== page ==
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Case–control studies of risk factors for primary biliary cirrhosis in two United Kingdom populations
  1. M I Prince1,
  2. S J Ducker2,
  3. O F W James2
  1. 1Department of Gastroenterology, Manchester Royal Infirmary, Manchester Biomedical Research Centre, Manchester, UK
  2. 2Liver Research: Institute of Cellular Medicine, Medical School, Newcastle University, Newcastle upon Tyne, UK
  1. Correspondence to Dr M I Prince, Department of Gastroenterology, Manchester Royal Infirmary, Manchester Biomedical Research Centre, Oxford Road, Manchester M13 9WL, UK

Abstract

Objective The aetiology of primary biliary cirrhosis (PBC) is largely unknown. Previous studies have indicated that both environmental and genetic risk factors may be important.

Design We undertook a large case–control study to study possible risk factors in more detail. All patients were sent postal questionnaires on risk factors.

Patients We identified two sets of PBC cases from a geographically defined epidemiology study (epidemiological cases) and from a survey of the national patient support group (Foundation cases). Controls were selected from the electoral roll in strata matched to epidemiological cases by quartiles of age and sex.

Results Analysable questionnaires were received from 318 epidemiological cases, 2258 Foundation cases and 2438 controls. Statistically significant associations were seen with smoking (OR=1.63 (95% CI, 1.27 to 2.09)), epidemiological cases versus controls (1.57 (1.39 to 1.78)), Foundation cases versus controls, hair dye use (1.37 (0.98 to 1.80)), 1.25 (1.07 to 1.46)), and with previous histories of psoriasis (1.90 (1.21 to 1.91), 2.33 (1.03 to 1.73)), urinary infections (2.06 (1.56 to 0.1.73), 1.80 (1.54 to 2.11)), and shingles (2.38 (1.82 to 3.11), 1.23 (1.08 to 1.43)) and previous autoimmune diseases. Alcohol consumption was negatively associated with PBC (0.57 (0.39 to 0.83), 0.73 (0.61 to 0.79)). We did not identify any associations with obstetric risk factors except a previous history of obstetric cholestasis (2.13 (1.25 to 3.59), 2.20 (1.61 to 3.03)).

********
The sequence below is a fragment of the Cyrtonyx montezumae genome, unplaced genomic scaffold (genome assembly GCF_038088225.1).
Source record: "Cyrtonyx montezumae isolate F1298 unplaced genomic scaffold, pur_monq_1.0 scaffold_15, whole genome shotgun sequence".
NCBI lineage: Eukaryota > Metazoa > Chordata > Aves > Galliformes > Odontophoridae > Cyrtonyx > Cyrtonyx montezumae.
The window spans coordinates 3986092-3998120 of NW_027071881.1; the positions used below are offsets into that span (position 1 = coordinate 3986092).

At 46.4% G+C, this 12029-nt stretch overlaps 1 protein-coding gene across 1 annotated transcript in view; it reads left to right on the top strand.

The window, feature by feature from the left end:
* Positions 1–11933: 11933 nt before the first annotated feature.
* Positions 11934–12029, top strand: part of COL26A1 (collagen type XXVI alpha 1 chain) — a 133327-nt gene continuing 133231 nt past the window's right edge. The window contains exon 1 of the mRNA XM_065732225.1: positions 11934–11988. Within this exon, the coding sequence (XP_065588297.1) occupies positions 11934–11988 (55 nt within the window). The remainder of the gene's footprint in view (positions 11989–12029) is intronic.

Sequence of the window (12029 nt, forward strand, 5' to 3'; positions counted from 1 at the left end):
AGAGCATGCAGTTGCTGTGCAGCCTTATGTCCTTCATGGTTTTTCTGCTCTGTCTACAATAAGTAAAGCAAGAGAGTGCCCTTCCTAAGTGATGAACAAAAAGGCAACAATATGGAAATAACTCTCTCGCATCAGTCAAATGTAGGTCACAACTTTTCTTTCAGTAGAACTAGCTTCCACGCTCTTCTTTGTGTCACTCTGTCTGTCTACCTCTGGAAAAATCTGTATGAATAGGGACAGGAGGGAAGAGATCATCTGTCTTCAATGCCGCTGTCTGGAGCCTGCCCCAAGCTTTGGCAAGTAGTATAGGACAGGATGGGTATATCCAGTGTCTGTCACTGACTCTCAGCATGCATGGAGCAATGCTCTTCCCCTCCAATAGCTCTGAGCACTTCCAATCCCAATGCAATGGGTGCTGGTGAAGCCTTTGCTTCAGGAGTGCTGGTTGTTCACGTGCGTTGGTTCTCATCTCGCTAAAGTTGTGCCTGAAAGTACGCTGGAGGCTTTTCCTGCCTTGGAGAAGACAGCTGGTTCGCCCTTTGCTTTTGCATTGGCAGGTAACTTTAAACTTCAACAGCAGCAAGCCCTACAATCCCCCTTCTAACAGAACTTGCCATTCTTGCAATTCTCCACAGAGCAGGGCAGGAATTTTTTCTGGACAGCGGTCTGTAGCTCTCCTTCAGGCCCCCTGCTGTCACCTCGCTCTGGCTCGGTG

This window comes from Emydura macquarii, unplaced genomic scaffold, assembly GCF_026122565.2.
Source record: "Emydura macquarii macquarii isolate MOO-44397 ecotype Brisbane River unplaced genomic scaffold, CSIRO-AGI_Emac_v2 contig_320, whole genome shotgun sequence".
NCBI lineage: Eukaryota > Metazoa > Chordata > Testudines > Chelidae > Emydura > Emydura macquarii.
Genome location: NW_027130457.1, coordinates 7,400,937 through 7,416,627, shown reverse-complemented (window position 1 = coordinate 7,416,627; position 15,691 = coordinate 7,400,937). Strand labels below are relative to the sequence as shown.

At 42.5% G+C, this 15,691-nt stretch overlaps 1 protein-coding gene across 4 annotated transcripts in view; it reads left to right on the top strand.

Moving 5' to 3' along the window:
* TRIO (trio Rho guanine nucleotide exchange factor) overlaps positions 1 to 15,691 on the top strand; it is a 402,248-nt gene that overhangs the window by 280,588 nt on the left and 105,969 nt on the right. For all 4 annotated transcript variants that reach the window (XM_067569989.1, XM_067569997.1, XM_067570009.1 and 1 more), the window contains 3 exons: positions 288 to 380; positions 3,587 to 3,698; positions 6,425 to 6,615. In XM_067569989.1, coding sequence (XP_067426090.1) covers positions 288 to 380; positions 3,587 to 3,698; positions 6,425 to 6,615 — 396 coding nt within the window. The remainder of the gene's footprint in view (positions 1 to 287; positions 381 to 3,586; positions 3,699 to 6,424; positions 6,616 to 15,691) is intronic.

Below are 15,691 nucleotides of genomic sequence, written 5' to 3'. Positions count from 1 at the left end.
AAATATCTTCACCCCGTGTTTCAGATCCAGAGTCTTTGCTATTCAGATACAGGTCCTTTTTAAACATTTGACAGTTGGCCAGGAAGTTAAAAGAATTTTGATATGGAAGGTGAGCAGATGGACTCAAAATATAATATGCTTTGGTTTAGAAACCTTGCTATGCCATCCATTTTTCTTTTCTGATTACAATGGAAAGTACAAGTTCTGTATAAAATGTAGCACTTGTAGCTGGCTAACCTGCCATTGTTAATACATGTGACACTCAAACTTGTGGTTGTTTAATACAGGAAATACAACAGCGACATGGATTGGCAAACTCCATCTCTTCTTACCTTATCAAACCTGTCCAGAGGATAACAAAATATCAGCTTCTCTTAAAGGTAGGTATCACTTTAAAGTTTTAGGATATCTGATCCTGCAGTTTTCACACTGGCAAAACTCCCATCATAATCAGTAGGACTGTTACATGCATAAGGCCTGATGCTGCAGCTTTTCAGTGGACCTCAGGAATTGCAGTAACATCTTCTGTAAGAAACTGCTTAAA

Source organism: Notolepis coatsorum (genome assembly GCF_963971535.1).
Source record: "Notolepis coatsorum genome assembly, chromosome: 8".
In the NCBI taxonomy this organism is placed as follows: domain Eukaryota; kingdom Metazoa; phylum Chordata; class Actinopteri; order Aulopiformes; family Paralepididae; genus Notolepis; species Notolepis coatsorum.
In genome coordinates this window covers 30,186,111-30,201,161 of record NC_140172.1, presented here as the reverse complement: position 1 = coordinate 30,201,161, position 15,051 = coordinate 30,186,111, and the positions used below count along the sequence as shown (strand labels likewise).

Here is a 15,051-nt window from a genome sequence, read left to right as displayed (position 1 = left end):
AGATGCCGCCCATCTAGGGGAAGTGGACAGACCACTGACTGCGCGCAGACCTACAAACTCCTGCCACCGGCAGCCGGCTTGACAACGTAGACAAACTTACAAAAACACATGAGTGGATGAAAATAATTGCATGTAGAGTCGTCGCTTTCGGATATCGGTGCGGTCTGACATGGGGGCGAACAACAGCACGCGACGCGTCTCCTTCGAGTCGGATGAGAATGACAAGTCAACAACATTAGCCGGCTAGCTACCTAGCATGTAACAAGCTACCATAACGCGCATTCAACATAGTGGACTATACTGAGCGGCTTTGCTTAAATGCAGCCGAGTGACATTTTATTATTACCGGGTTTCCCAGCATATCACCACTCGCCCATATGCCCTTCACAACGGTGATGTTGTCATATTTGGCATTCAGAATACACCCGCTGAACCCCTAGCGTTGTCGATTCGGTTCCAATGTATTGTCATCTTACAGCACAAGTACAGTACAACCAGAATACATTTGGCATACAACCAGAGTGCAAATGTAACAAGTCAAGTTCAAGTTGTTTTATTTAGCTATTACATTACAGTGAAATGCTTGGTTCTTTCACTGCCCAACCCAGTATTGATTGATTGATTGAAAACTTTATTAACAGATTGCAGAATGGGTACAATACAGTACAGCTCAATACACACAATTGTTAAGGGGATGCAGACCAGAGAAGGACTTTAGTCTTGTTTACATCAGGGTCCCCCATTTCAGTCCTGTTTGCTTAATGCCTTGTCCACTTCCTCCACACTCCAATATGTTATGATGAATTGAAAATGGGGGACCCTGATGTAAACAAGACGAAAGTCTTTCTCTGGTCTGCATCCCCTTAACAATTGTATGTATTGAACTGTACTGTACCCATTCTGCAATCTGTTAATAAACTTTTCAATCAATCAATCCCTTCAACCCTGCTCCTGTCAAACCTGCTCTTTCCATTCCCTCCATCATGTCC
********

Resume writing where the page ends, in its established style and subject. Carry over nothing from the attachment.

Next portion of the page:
Conclusion We have confirmed that among environmental risk factors, smoking and the use of some cosmetics as well as urinary infections appear important. Among possible genetic risk factors a family history of PBC is a strong association and that a previous history of obstetric cholestasis as another putative ‘genetic’ risk.

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Footnotes

  • Funding This study was supported by Medical Research Council funding to MIP. The grant was MRC clinician training fellowship 5816.

  • Competing interests None.

  • Ethics approval The study received ethics approval from all relevant local ethics committees. The study was approved by Northern and Yorkshire MREC (approval reference 1/3/34) and by the following LRECs: Newcastle and North Tyneside, Gateshead and South Tyneside, County Durham, Northumberland and Sunderland.

  • Provenance and peer review Not commissioned; externally peer reviewed.

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